Shell Visit: The final Shell visit enjoyed clear skies as the 12 boys from Turner joined GKWJ at the Dome along with their HM. There was a bright, 75% Waxing Gibbous Moon. They were given a tour around the main constellations, also spotting Jupiter, Mars and the Pleiades (M45). They observed a faint fuzzy patch above and to the east of Polaris in binoculars, Comet C/2022 E3 (ZTF). The group moved to the 10-inch to observe the Moon, where the Apennine Mountains were looking particularly impressive close to the Terminator. Unfortunately, before being able to move to the Comet, it clouded over, so the session ended with a discussion about asteroid and comet impacts on Earth.

30th January

Pupil Observing: Broken cloud allowed a varied evening of observing for two pupils with GKWJ and JAG. A Hundred pupil continued their Aided project, making observations of Algol in its dimmed state. Photographs of Star Trails were taken. Comet C/2022 E3 (ZTF) was first seen by averted naked eye as a very faint fuzzy patch close to Polaris. Binoculars revealed an obvious nebulous region. In the 10-inch, the coma was very clear, along with a suggestion of the dust tail. Sketches were made at roughly twenty minute intervals, showing significant movement. Much to the group’s amazement, the comet could be seen to move before our very eyes relative to the background stars over a period of about one minute. Towards the end of the session, a member of Staff and two family members joined the group to observe the comet.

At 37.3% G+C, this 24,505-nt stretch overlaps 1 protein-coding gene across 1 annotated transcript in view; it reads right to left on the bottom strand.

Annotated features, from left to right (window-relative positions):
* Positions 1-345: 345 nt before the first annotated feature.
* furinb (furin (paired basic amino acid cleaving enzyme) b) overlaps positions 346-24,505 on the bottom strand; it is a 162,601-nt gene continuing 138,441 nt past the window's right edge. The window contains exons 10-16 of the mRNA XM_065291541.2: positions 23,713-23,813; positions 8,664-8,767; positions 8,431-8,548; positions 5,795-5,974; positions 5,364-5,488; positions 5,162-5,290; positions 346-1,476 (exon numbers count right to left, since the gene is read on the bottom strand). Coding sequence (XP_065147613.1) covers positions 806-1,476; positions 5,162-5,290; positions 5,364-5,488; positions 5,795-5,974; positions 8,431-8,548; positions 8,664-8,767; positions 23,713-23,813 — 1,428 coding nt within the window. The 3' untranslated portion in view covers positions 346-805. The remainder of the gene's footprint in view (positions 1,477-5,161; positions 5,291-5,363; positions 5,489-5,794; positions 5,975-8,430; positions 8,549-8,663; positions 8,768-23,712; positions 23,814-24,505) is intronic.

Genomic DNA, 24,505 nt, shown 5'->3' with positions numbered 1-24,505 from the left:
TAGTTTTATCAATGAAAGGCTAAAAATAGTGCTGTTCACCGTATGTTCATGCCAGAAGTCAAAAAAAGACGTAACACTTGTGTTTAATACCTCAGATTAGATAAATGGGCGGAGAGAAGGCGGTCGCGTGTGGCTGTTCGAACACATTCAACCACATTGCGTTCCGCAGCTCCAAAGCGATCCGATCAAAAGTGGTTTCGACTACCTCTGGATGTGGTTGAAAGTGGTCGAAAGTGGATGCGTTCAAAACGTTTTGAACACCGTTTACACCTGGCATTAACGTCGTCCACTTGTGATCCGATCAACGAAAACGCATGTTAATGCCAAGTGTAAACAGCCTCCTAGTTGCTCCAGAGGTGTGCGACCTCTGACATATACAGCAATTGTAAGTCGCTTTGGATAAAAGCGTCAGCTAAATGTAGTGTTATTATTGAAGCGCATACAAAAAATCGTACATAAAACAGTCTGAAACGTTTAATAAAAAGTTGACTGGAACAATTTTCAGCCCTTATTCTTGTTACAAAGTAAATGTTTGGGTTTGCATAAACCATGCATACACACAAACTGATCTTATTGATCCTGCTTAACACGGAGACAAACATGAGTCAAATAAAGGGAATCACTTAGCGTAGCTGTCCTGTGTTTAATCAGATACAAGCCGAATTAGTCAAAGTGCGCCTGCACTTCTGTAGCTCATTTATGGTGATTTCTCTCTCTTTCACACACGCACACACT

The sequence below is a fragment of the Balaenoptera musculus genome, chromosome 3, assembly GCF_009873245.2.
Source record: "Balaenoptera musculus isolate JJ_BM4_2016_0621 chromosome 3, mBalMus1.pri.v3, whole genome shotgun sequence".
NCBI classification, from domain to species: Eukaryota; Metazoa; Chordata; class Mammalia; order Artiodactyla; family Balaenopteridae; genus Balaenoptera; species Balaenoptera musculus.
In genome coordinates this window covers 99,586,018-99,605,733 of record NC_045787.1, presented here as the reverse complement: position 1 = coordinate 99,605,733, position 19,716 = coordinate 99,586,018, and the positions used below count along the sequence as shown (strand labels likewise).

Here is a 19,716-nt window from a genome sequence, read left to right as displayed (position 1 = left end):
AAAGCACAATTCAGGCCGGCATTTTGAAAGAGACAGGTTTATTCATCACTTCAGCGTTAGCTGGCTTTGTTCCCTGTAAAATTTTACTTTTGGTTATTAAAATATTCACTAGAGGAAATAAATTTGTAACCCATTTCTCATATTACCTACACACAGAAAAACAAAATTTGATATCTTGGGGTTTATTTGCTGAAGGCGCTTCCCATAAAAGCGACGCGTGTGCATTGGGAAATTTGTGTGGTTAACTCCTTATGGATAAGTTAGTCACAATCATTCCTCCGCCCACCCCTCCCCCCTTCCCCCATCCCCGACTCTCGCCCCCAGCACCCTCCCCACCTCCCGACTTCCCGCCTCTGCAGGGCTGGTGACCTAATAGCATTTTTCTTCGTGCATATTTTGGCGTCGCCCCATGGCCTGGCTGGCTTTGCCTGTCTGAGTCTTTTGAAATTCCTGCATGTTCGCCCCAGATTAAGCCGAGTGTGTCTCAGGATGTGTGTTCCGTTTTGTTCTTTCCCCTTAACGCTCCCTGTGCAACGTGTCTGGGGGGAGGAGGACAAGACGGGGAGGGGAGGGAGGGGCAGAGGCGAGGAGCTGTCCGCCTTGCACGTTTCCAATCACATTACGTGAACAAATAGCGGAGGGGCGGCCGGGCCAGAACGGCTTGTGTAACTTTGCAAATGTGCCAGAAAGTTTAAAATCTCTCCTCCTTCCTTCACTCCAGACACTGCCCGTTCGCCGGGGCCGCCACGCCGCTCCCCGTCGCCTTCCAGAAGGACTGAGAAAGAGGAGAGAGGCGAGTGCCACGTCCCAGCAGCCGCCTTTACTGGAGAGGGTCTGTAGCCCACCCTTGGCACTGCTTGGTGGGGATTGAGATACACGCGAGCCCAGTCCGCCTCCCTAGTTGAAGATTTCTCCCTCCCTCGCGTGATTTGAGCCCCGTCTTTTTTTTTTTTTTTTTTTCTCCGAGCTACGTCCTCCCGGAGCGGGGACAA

28th January

Public Open Evening: The Observatory was opened to the public with two ticketed sessions seeing 37 people visiting in total. The public interest in astronomy is evidently high as the limited tickets sold out within 25 minutes of being made available some 10 days before the event. The evening was cloudy, so GKWJ and JAG spoke about the history and current use of the Observatory and showed a selection of photographs taken through the Cooke 10-inch and around the Observatory. The sessions ended with a look at the radio meteor detector live stream (though it was very quiet and only a handful of events were seen) and the Campo del Cielo Wetton meteorite.

27th January

Outreach Lecture: GKWJ delivered a lecture with Friend, Nick Howes, to a large audience of over 160 people in the Town Hall on the topic “How to enjoy the night sky” as part of the continuing Marlborough Dark Skies offering. Before the talk started, clear skies enabled a 4-inch refractor to be set up on the balcony of the Town Hall and many attendees observed the First Quarter Moon and Jupiter with its four Galilean moons. Many excellent questions were asked and all under 16s, which accounted for about half the audience, were given a small meteorite to take away.



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All Sky Eye

The Latest View from the MCBO

The All Sky Camera operates from 30 minutes after sunset through the night until 30 minutes before sunrise. The latest image is updated automatically every 5 minutes and the time lapse video is refreshed each morning at around sunrise. Click the still image to view a large version